On the Superficial Nature of Caring

November 12, 2009
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It is six thirty in the morning and I’m sitting at the breakfast table, eating a piece of toast and reading a Calvin and Hobbes comic book with, when my mom walks in.
“Good morning Becca,” she says, pouring herself a mug of tea, “How are you?”
There it is. “How are you?” I wonder what she expected my answer to be. Of course I replied, “I’m fine,” but I, in fact, was not fine. The honest answer to her redundant question was “I’m tired, hungry, and I need to use the bathroom. I’m sick of getting up at six in the morning and I have terrible morning breath.”
Now, obviously, my truthful answer sounded a bit rude, but how else could I convey her how I am without telling her that I’m fine? My reply had about as much meaning as her question, and the sad thing is, this is a routine interaction with almost all people. We essentially lie to eachother, saying how fine we are, because every time the question “how are you” is asked, it is without sincerity, so it is answered with such.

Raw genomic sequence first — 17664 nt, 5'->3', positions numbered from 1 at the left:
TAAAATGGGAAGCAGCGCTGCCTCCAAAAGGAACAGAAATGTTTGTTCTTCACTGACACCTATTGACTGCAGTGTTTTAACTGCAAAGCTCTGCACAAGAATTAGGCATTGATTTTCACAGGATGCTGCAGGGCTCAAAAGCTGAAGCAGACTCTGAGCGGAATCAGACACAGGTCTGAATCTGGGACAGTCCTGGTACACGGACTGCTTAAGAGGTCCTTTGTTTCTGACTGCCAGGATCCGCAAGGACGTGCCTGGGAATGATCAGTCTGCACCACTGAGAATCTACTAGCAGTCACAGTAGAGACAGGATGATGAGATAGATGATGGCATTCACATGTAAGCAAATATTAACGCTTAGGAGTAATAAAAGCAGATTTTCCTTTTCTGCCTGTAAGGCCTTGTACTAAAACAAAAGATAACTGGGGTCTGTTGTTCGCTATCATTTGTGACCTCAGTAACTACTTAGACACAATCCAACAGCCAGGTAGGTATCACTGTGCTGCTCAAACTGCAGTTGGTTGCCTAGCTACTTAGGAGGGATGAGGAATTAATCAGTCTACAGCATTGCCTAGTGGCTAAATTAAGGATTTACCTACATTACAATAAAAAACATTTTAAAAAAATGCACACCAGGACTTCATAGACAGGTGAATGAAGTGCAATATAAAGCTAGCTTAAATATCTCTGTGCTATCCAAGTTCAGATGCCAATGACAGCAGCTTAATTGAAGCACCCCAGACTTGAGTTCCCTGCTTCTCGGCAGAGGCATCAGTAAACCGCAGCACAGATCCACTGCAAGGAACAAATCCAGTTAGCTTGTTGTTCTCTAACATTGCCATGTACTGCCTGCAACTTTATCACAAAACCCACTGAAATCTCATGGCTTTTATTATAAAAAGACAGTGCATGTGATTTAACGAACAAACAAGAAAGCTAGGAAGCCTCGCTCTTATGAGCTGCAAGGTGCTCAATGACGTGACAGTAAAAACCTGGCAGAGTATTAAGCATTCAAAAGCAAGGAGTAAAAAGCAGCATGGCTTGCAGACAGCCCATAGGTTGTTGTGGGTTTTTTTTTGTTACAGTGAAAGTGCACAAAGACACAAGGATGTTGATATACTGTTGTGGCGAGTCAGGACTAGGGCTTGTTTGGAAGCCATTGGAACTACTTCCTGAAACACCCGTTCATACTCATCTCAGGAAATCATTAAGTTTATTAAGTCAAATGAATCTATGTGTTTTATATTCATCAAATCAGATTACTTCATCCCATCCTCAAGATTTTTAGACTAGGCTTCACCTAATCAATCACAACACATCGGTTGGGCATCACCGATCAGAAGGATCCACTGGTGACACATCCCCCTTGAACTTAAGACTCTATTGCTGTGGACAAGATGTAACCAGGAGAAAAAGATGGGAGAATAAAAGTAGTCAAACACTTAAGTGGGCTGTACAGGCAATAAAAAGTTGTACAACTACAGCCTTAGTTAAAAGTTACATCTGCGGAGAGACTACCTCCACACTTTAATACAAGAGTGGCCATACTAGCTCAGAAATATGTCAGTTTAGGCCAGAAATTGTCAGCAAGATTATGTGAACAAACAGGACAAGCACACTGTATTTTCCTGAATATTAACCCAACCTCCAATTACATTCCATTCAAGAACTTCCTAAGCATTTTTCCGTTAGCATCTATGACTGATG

The inquiry is so overused that if someone were to ask it genuinely, it would still receive an answer of simply “I’m fine.” Asking the nature of someone’s emotional state is, in fact, very personal. A connection between the inquirer and the person of question is made if the questioned individual answers honestly. The reveling of one’s state of mind and feelings is a confidential and large responsibility. It endows the person who is confided in with a trust, even if a small amount.
I often think back on my interactions with people and I realize the extent of my use of the routine question. I, in part, have helped society strip any personal meaning from the intimate question of “How are you?”

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